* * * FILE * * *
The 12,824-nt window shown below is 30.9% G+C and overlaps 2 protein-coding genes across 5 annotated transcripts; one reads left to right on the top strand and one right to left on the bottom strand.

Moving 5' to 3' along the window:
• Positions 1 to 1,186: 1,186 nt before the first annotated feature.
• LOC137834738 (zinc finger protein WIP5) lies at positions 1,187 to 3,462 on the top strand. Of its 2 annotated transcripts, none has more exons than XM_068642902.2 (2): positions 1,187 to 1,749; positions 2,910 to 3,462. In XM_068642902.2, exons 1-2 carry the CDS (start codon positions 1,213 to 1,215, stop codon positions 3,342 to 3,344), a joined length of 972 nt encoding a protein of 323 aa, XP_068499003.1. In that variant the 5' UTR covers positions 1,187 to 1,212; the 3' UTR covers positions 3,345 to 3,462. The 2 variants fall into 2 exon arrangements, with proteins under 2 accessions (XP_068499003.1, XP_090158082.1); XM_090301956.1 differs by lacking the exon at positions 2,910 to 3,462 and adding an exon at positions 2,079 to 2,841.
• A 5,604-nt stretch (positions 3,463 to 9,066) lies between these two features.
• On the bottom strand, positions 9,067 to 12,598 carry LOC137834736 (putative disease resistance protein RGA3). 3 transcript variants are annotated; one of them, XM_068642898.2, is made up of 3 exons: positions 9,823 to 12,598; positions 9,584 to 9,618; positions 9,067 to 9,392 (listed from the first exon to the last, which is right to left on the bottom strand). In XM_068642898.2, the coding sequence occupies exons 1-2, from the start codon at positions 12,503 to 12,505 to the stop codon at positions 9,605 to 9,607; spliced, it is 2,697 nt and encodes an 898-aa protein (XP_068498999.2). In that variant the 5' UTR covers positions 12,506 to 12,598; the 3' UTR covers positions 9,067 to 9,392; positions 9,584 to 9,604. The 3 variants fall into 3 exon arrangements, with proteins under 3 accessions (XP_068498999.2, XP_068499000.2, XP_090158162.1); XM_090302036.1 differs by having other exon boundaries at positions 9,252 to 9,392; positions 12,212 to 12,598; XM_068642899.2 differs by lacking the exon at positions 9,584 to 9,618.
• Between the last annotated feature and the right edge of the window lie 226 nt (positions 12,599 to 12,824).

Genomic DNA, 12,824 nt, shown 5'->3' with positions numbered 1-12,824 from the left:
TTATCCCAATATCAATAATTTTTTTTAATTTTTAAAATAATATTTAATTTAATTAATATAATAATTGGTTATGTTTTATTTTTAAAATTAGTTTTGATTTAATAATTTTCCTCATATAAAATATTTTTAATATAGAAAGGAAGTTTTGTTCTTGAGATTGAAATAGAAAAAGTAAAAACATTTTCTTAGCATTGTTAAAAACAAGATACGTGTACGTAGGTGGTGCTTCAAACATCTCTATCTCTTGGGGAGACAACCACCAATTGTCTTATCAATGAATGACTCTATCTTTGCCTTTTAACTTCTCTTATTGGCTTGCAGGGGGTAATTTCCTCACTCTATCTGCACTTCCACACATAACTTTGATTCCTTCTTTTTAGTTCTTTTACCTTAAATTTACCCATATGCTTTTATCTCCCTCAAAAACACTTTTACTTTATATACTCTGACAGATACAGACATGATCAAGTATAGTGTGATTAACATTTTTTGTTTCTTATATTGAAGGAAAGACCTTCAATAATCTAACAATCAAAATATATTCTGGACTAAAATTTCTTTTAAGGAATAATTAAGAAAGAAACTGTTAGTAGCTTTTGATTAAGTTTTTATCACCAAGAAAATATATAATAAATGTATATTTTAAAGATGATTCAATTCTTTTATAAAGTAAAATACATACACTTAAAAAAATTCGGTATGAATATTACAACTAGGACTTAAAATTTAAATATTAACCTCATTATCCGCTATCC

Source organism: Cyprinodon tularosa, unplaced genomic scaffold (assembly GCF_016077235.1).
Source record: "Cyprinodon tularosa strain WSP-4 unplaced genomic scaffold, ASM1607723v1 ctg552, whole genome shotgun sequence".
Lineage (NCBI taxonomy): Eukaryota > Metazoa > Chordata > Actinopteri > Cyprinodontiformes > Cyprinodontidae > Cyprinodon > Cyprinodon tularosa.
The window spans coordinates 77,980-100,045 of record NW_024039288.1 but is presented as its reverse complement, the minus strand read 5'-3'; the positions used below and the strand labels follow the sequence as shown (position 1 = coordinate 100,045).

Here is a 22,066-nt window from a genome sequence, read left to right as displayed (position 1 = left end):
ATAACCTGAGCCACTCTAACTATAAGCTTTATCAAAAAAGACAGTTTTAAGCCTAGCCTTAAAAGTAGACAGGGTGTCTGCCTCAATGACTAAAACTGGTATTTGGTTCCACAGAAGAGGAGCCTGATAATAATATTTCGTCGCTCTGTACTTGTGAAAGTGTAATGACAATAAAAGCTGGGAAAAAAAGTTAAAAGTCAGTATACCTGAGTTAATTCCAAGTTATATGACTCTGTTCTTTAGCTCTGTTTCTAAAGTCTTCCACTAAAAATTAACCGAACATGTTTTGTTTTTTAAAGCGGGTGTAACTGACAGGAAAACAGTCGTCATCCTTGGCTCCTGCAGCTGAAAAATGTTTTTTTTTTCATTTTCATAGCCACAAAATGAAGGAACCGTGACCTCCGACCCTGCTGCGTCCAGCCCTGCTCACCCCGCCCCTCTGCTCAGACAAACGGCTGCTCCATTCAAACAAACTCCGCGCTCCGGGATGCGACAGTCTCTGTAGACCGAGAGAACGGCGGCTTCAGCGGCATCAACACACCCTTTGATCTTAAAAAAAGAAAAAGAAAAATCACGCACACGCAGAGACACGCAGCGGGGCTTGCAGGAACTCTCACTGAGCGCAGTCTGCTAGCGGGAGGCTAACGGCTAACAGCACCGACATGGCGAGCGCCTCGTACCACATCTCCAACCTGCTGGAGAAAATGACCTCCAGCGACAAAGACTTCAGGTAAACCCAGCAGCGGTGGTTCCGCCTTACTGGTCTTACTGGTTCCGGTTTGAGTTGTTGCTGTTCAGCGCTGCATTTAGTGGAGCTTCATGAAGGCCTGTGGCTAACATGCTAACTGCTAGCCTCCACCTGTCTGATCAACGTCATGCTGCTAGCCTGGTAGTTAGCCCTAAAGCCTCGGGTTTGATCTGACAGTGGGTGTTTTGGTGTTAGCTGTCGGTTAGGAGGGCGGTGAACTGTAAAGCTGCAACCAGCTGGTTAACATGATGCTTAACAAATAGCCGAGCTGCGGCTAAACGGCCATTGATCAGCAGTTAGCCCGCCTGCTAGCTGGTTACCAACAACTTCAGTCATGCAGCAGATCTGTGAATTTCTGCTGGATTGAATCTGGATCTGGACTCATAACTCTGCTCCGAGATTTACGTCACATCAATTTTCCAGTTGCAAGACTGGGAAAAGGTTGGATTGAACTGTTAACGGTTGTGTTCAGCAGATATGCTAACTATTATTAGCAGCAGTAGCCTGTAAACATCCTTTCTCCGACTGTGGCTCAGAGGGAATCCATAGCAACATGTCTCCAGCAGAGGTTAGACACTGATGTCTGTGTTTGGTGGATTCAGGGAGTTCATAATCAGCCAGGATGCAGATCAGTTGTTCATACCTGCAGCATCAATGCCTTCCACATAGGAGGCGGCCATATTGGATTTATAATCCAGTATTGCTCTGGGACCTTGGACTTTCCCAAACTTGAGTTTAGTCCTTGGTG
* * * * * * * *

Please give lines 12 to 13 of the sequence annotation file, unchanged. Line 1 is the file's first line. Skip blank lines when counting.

Lineage (NCBI taxonomy): Eukaryota > Metazoa > Chordata > Actinopteri > Cyprinodontiformes > Cyprinodontidae > Cyprinodon > Cyprinodon tularosa.
The window spans coordinates 77,980-100,045 of record NW_024039288.1 but is presented as its reverse complement, the minus strand read 5'-3'; the positions used below and the strand labels follow the sequence as shown (position 1 = coordinate 100,045).